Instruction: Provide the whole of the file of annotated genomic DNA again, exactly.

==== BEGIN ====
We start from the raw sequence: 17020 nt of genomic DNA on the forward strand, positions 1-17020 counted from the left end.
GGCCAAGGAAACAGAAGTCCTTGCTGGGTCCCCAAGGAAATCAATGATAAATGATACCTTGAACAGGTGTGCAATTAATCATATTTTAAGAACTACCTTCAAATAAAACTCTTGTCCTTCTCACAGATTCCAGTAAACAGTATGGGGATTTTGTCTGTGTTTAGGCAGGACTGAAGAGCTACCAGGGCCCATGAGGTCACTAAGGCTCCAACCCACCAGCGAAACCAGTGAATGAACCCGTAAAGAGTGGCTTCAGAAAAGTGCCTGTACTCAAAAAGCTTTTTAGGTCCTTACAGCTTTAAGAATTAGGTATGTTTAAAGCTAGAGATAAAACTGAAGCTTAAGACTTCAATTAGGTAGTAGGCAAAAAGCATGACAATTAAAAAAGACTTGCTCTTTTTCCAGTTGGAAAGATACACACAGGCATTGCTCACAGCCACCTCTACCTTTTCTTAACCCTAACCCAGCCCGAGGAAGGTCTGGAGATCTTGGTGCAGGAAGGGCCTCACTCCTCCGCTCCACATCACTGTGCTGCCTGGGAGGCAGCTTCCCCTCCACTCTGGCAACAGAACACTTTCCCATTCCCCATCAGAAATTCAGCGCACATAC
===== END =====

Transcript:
We start from the raw sequence: 17020 nt of genomic DNA on the forward strand, positions 1-17020 counted from the left end.
GGCCAAGGAAACAGAAGTCCTTGCTGGGTCCCCAAGGAAATCAATGATAAATGATACCTTGAACAGGTGTGCAATTAATCATATTTTAAGAACTACCTTCAAATAAAACTCTTGTCCTTCTCACAGATTCCAGTAAACAGTATGGGGATTTTGTCTGTGTTTAGGCAGGACTGAAGAGCTACCAGGGCCCATGAGGTCACTAAGGCTCCAACCCACCAGCGAAACCAGTGAATGAACCCGTAAAGAGTGGCTTCAGAAAAGTGCCTGTACTCAAAAAGCTTTTTAGGTCCTTACAGCTTTAAGAATTAGGTATGTTTAAAGCTAGAGATAAAACTGAAGCTTAAGACTTCAATTAGGTAGTAGGCAAAAAGCATGACAATTAAAAAAGACTTGCTCTTTTTCCAGTTGGAAAGATACACACAGGCATTGCTCACAGCCACCTCTACCTTTTCTTAACCCTAACCCAGCCCGAGGAAGGTCTGGAGATCTTGGTGCAGGAAGGGCCTCACTCCTCCGCTCCACATCACTGTGCTGCCTGGGAGGCAGCTTCCCCTCCACTCTGGCAACAGAACACTTTCCCATTCCCCATCAGAAATTCAGCGCACATAC